genetics. The lesson to be drawn is that nosological arguments should be put on hold until basic understanding is gained of the specific mechanisms of syndromogenesis across diagnostic boundaries.

 The view of schizophrenia in todays society. Schizophrenia, from a psychological perspective, is approached through the lenses of social and psychological factors such as parental/family influences,
 cultural/social environment, and results of psychological tests .  There are many psychological hypotheses that professionals have come up with that may link to the development of schizophrenia; anything from
 environmental stress, to genetic make-up, to brain activity.  Some include Schizophrenic mothers, parents' marital relationship, disordered family communication, social environment.
Giving someone a label of a mental disorder creates difficulty for that persons self-esteem.  Some other difficulties may include, obtaining insurance, employment, biases of others, etc.  It is up to the professional to
 examine the patient and diagnose what is best for the patient and their family.  Another large difficulty, in treatments, is cost.  Most middle to low income countries put less than one percent of health expenditure
toward mental health and many countries, such as Asia and Africa, have about one psychiatrist per million people. That is why many in other cultures rely on spiritual healers rather than medical professionals. Societys views

on mental illness or people with any sort of handicapped have been similar to minorities or a less privileged group.  Through the centuries or even in the past few years the mentally ill have been stigmatized.  For example,

many cultures believed that mental illness was the workings of the devil or that it is an illness that can be caught like a common cold, person to person.  A modern stigma that is seen today are the feelings of resentment from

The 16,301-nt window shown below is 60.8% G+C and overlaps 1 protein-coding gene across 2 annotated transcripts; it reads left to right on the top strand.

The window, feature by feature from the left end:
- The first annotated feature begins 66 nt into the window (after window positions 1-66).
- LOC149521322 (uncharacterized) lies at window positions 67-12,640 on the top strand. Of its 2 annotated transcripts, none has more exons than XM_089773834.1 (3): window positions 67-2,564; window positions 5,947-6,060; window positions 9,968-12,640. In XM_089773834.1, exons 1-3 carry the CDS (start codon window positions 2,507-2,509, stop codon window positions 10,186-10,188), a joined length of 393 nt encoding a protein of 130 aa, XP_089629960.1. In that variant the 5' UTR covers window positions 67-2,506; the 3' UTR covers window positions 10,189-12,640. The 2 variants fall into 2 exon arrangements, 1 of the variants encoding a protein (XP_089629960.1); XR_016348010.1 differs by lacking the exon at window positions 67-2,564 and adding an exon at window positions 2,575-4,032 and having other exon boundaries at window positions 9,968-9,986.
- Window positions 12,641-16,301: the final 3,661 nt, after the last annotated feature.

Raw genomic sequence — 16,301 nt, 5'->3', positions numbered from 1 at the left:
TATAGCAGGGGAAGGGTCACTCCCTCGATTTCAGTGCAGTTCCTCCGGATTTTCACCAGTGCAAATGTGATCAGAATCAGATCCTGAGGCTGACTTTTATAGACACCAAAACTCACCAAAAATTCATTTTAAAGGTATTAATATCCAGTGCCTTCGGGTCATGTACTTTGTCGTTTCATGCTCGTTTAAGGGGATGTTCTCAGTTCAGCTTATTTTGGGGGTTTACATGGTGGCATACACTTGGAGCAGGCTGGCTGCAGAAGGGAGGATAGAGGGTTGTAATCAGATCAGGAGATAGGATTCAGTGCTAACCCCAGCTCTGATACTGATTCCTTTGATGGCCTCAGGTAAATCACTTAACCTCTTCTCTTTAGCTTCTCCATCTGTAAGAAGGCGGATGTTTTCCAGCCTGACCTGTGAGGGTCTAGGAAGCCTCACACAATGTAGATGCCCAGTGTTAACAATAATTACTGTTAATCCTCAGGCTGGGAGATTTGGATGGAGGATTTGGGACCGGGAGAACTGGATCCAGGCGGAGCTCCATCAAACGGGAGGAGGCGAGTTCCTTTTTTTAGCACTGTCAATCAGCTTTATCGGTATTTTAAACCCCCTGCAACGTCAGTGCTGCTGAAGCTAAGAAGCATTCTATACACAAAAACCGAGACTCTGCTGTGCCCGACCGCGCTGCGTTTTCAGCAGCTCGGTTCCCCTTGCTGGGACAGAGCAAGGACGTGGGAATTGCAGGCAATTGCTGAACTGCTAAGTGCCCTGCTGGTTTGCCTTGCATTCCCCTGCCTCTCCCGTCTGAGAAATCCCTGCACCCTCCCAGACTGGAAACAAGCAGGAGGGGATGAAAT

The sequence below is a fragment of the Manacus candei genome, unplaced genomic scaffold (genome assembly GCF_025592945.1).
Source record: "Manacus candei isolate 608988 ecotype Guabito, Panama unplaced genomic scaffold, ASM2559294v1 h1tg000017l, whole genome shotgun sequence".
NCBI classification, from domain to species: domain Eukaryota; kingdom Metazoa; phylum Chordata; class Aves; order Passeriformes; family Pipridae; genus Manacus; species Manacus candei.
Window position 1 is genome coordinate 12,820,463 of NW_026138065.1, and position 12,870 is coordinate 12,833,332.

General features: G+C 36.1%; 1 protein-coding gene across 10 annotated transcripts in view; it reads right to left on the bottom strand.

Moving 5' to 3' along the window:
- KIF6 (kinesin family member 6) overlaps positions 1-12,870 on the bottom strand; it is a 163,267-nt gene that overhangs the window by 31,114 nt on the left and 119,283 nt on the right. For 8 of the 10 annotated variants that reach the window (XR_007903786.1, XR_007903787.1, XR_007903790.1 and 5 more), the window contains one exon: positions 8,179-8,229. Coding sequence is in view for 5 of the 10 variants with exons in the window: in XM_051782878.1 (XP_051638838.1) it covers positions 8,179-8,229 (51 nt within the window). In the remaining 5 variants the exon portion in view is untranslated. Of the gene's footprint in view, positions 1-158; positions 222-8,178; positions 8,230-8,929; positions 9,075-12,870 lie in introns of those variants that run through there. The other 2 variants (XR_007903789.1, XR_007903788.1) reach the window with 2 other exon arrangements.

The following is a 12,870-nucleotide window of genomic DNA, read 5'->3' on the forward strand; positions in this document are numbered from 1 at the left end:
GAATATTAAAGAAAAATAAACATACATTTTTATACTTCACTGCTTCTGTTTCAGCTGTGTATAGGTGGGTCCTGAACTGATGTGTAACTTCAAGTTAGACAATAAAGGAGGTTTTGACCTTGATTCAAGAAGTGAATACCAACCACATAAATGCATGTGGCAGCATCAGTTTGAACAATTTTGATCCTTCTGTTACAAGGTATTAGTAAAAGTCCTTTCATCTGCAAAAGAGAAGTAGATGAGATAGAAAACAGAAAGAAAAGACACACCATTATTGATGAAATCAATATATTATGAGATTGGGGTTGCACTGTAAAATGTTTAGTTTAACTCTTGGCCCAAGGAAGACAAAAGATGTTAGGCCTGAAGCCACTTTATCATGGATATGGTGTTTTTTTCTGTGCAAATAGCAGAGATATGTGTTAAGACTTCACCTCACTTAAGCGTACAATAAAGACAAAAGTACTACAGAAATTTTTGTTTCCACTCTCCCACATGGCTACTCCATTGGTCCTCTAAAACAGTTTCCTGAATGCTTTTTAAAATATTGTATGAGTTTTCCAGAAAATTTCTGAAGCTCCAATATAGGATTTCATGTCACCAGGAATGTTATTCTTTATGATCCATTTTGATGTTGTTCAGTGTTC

family members targeted toward the Schizophrenic family member, this could result in mistreating or fear toward all mentally ill.  Another example of societys views toward mentally ill is in television and media.  Our society

as a whole has a great hunger for real-life horror stories and the term crazy is attributed to many who appear as different or out of the normal.  The question is who is it that decides who is normal, this meaning human.  Do

normal brain functions and correct behavior create a normal human being?

 hwo you would be treated if you had this illness, is with medications. Antipsychotic medications are the most effective treatment for schizophrenia. They change the balance of chemicals in the brain and can help

control symptoms.These medications are usually helpful, but they can cause side effects. Many of these side effects can be improved, and should not prevent people from seeking treatment for this serious condition. you

could also possibly go to a few therapy sessions and if they seemed to help you, you would keep going.
 The way I view this disorder is just like how I view the bipolar mental disorder. With time and treatment, (for what I've researched for this essay) I believe someone with schizophrenia you CAN live a normal

lifestyle, with a few drawbacks of course with possibly their friends, (losing) and their insurance. But, even though this disorder doesn't affect me personally, and closely, it does affect me in the real world after highschool. I

will most likely have to deal with someone with a mental disorder. Especially going into the job branch that I am wanting to do after highschool. A lot of people need to remember that when they point fingers, and whisper.

there's always three more pointing back at themselves. And remeber that even with a disorder, it doesn't make anyone less of a human being. 

Thank You.